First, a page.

In the German city of Duisburg, students and volunteer service workers help children with their schoolwork in exchange for free housing.
Christine Bleks, founder of the project "Tausche Bildung für Wohnen" ("Will trade teaching for housing"), had a simple idea: She wanted to build a team that helps children in Duisburg's Marxloh district who come from countries like Albania, Romania, Bulgaria, Turkey or Syria. Bleks also gets help from students or people from volunteer services. The "teaching sponsors" work with the children, help them with their homework, cook with them and are simply someone to turn to and help with other problems. In return, they are allowed to live free of charge in shared apartments provided by the project.
Not everyone is suitable for the job in this rough district. "We need workers who can improvise and organize and in exchange, they have a field of work with a great degree of flexibility," said Christine Bleks. The "teaching sponsors" are supposed to help improve the district just by being there and becoming an ambassador for Marxloh, promoting a better image of the district outside and perhaps, in the long term, reversing the downward spiral in social and urban development.
Homework in the rectory
Marxloh is seen as a troubled neighborhood because of high unemployment, street crime and dilapidated homes. Many have given up on this area. To add to the existing problems, masses of refugees arrived and many of them were put in housing in the already-difficult district in the north of the city. Now, 36-year-old Bleks and her team are also dealing with children and young people who have fled violence and terror.
The whole project is based at an apartment with a garden in Marxloh, all provided by the Roman Catholic Diocese of Essen. The program focuses on homework and, for refugees, language acquisition. Around 50 children between the ages of six and 12 regularly meet in the old rectory. Many of them have difficult circumstances to deal with. "We have children in the second grade whose greatest wish is that they are granted the right to stay. Others have experienced awful things during their flight from Syria," explained Bleks.
A feeling of happiness despite reservations
The "teaching sponsors" spend about 30-100 hours a month with the children. Ali, whose parents come from Albania, is always there. "I have been here for almost two years. I can always come here. If I have to do homework, then the people here help me, especially with German and English," said the 12-year-old who goes to a school nearby. He is cared for by people like Michael Siebert who is part of the federal volunteer service of Germany and has been accepted into a political science program. "You always have the feeling you are doing something meaningful," said the young man.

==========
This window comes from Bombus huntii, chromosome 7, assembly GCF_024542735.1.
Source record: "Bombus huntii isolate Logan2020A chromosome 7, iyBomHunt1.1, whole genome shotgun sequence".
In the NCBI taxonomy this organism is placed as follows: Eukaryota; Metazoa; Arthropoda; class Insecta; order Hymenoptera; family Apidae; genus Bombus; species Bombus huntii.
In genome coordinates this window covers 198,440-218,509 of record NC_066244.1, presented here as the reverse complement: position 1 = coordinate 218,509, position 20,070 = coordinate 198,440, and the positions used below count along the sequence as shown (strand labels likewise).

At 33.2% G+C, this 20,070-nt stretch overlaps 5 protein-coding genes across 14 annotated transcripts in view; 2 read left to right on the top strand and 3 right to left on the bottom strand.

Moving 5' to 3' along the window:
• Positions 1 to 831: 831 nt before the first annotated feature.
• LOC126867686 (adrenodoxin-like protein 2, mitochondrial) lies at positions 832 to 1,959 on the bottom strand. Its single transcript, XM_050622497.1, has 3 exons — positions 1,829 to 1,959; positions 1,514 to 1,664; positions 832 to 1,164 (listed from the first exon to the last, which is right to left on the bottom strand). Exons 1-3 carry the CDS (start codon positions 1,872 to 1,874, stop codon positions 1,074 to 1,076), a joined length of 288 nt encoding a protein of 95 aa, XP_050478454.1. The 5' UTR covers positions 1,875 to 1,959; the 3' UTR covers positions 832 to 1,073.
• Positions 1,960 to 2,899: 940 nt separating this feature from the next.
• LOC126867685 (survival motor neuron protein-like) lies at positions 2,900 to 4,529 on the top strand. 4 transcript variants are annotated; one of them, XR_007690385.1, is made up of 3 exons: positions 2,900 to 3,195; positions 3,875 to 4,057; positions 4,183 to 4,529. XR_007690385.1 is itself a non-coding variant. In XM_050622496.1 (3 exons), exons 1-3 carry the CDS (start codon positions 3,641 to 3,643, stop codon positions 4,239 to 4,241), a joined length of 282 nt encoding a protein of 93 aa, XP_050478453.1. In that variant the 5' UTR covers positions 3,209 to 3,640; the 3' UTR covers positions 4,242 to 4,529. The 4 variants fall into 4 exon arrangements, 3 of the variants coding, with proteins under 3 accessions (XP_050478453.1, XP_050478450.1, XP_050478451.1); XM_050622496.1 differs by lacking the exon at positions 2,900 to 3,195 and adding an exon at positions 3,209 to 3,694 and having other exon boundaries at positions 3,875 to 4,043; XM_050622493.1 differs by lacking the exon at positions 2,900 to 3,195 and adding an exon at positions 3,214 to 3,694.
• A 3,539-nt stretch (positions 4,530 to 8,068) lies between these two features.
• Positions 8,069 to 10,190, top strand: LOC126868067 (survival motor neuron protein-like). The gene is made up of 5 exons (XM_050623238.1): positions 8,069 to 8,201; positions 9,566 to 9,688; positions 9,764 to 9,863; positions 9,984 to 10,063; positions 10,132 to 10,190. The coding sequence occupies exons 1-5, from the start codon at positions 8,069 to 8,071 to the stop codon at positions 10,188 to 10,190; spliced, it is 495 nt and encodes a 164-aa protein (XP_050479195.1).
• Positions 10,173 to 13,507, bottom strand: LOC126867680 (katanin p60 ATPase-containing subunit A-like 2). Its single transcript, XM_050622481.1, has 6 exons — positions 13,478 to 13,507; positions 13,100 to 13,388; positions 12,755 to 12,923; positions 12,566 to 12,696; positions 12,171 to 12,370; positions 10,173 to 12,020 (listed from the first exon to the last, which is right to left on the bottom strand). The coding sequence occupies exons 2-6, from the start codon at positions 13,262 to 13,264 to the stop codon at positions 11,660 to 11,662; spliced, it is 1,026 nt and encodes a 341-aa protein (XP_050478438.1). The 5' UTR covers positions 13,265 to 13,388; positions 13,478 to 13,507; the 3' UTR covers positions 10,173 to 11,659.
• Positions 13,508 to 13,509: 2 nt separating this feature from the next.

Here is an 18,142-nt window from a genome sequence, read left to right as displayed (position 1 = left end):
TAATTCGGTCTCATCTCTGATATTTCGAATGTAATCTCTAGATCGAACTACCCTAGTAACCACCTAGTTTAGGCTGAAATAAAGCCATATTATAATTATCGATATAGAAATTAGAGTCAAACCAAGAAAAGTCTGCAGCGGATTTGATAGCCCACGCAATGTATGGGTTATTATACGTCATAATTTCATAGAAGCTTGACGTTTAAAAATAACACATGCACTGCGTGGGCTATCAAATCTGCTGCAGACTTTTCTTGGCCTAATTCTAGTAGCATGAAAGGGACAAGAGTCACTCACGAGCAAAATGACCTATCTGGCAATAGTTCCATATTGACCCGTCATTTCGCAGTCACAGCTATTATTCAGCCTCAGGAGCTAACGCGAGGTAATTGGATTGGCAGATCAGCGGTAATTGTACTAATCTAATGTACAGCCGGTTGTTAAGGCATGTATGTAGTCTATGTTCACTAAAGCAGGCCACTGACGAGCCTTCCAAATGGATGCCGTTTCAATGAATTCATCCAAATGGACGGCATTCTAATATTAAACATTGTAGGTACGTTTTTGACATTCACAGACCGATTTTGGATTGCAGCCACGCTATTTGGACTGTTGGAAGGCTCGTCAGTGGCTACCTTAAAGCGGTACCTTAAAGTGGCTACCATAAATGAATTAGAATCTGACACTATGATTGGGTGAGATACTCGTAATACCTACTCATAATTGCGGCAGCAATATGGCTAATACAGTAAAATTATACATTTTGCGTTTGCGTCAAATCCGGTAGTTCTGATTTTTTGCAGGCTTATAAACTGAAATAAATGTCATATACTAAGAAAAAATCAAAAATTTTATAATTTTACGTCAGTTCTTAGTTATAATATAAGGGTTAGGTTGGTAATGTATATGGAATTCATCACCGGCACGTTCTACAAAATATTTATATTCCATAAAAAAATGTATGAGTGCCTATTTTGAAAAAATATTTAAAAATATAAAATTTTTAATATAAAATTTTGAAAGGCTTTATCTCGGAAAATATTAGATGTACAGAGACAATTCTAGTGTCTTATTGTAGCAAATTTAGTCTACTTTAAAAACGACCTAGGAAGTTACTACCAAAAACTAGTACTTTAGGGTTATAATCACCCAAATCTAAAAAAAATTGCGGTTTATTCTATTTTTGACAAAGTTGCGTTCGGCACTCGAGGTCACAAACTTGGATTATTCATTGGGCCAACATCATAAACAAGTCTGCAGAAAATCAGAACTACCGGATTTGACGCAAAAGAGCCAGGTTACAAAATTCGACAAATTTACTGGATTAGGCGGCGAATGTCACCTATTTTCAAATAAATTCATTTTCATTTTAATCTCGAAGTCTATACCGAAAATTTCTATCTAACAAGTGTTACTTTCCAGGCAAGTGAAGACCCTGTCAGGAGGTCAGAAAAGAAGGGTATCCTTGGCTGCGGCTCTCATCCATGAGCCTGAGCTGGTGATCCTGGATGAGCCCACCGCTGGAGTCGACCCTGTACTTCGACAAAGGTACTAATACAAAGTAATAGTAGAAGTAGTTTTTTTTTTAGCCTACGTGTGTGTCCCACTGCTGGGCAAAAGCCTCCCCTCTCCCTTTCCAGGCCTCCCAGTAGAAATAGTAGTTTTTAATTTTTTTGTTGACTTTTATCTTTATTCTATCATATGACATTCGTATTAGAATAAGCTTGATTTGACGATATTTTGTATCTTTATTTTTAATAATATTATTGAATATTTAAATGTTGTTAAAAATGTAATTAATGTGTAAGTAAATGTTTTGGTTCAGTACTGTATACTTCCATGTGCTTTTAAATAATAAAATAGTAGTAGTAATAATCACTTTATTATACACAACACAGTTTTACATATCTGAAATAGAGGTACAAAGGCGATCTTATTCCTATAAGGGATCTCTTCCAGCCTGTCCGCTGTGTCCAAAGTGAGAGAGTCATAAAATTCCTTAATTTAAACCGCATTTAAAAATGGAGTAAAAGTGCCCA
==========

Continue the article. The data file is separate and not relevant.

Even though word about Marxloh's bad image has gotten around, many people have applied for a job in the project. The volunteer Liliana Filipa Correia de Almada also had reservations about Marxloh. "At first I thought, 'Marxloh, oh my God.' But it's not as bad here as everyone says it is. I can pass on my knowledge here and a get a feeling of happiness."
Nothing happens without donors
Christine Bleks managed to get exposure for the project. When Angela Merkel visited in 2015, Bleks was part of the discussion group that was chosen to meet the German chancellor. "Actually, I didn't want to go there. I feared a spectacle and lots of media hype. Afterwards I was glad I'd done it. And I must say that the chancellor has kept her word. I spoke to her, and explained, for example, that we do not have quick access to decision-makers or state authorities. She promptly organized a round table discussion with representatives from four federal ministries, numerous state ministries and the federal chancellery and I had the opportunity to present my points there," said Bleks.